Thanks for the explanation Jim. I didn't think the heat got between the tiles enough to cause steam.
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Offline oxford750

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Re: Shuttle Q&A Part 5
« Reply #58 on: 06/17/2009 02:02 AM »
Hi folks:

I am sitting sitting here in Vancouver, Canada watching launch prep for STS-127 -hope she goes- and some questions came to mind.

1) How do they chill the lines for tanking (I didn't think you could put anything in the lines prior to tanking as they go to the LH2, LOX tanks)?
2) Why does the GUPC vent line come off at ignition and not when the "beanie cap" comes off as I assume both tanks need to be repressurized?
3)  What is the difference between fast fill and slow fill?
4) Why are the LH2 tank and LOX tank filled at different times?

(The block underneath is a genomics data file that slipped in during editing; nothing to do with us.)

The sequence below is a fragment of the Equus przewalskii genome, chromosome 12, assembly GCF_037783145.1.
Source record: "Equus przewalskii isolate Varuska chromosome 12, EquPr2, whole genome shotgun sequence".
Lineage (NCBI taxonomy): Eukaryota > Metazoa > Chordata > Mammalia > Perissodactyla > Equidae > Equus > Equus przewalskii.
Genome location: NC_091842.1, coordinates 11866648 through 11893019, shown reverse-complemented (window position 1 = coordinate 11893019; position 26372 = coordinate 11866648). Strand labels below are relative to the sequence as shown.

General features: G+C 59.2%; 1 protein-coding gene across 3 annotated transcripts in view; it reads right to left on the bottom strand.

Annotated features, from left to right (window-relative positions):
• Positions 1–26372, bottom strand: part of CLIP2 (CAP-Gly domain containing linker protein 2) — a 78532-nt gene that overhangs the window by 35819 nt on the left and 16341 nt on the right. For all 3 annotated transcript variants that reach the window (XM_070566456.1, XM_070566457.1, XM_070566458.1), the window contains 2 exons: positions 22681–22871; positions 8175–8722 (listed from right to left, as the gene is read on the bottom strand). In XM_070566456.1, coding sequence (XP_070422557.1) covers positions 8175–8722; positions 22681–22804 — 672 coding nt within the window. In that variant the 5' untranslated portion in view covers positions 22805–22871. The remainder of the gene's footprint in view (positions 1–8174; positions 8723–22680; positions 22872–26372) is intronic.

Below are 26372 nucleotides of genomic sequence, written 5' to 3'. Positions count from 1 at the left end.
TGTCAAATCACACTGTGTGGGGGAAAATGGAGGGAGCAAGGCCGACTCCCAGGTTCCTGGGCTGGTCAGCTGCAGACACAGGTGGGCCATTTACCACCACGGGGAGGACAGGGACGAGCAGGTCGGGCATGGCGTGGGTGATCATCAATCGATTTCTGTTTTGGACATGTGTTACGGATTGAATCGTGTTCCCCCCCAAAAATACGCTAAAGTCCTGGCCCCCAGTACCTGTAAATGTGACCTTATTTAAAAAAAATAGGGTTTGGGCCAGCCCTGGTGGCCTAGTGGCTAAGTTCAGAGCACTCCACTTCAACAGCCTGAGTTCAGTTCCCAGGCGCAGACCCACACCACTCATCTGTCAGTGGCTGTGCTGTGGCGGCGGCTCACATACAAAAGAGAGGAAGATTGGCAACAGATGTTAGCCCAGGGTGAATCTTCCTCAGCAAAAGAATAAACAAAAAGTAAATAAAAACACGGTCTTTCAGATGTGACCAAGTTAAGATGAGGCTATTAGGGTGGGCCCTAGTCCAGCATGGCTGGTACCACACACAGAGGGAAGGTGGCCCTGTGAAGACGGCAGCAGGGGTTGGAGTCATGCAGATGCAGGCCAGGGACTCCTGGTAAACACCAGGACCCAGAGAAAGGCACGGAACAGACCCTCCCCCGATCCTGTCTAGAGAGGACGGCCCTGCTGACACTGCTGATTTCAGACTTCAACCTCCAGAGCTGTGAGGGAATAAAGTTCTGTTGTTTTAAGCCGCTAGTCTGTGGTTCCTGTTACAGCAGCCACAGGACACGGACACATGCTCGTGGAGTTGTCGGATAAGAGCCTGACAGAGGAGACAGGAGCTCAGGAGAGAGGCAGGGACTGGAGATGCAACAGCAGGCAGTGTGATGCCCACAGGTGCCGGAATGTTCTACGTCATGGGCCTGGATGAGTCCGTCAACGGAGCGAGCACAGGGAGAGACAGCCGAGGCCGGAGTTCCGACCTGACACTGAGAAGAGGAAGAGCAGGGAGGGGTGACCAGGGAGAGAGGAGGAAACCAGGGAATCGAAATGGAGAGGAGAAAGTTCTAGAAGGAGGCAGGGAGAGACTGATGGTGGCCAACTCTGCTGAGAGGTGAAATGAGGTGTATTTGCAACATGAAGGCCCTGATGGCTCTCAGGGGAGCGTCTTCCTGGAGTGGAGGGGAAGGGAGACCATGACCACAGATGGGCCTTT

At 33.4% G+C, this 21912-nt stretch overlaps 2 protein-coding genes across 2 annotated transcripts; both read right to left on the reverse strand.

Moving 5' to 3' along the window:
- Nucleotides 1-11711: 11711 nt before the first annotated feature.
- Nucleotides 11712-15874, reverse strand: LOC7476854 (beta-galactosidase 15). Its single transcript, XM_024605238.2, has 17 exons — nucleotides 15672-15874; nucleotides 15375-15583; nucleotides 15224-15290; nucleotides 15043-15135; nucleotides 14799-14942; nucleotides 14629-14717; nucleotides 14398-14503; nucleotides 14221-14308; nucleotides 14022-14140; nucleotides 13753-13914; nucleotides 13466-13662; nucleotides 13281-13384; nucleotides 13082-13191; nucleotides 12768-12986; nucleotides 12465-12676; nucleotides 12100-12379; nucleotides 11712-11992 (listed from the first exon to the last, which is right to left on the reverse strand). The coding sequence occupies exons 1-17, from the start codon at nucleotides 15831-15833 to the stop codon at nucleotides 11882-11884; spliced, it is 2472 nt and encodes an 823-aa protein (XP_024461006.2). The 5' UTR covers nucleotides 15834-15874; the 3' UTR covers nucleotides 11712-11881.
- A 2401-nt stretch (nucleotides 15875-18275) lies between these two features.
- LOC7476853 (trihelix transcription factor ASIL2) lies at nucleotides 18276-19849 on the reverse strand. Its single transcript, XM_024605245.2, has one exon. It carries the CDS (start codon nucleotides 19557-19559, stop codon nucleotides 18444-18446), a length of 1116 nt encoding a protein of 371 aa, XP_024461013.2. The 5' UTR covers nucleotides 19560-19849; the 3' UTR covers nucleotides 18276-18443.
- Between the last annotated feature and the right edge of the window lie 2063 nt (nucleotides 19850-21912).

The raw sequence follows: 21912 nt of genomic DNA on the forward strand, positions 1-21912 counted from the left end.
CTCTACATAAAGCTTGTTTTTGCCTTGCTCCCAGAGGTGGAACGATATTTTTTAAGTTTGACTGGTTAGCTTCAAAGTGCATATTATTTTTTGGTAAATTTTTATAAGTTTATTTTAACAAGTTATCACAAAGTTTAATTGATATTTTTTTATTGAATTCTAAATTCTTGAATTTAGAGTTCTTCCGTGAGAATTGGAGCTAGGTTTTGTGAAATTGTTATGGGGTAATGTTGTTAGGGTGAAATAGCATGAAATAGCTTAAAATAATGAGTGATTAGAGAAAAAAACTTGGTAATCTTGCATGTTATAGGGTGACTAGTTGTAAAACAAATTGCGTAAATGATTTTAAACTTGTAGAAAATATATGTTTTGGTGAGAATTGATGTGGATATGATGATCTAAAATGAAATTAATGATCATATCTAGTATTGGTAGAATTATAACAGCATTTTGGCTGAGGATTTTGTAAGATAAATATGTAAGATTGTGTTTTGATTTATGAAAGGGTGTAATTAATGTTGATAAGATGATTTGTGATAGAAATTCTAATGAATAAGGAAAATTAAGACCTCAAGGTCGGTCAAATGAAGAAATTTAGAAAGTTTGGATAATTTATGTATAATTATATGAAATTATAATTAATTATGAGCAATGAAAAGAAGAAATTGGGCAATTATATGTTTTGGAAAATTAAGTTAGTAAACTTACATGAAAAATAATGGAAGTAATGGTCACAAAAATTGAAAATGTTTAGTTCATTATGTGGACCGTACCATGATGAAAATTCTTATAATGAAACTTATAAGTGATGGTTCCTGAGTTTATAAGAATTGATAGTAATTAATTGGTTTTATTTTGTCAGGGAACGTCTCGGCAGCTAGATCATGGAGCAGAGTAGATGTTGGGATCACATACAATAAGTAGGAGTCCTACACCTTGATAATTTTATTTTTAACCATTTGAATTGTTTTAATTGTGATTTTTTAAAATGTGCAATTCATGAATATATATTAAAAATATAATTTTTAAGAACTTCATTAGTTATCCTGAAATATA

Thanks
Oxford750

Offline Jim

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Re: Shuttle Q&A Part 5
« Reply #59 on: 06/17/2009 02:07 AM »
Hi folks:

I am sitting sitting here in Vancouver, Canada watching launch prep for STS-127 -hope she goes- and some questions came to mind.

1) How do they chill the lines for tanking (I didn't think you could put anything in the lines prior to tanking as they go to the LH2, LOX tanks)?
2) Why does the GUPC vent line come off at ignition and not when the "beanie cap" comes off as I assume both tanks need to be repressurized?
3)  What is the difference between fast fill and slow fill?
4) Why are the LH2 tank and LOX tank filled at different times?

1.  by slowly running the propellants through them
2.  GH2 is flammable and you don't want it venting around the pad.  If there is a scrub, the vent line still needs to be in place
3.  Flow rates
4.  Safety.  Just keeping the hazard level as low as possible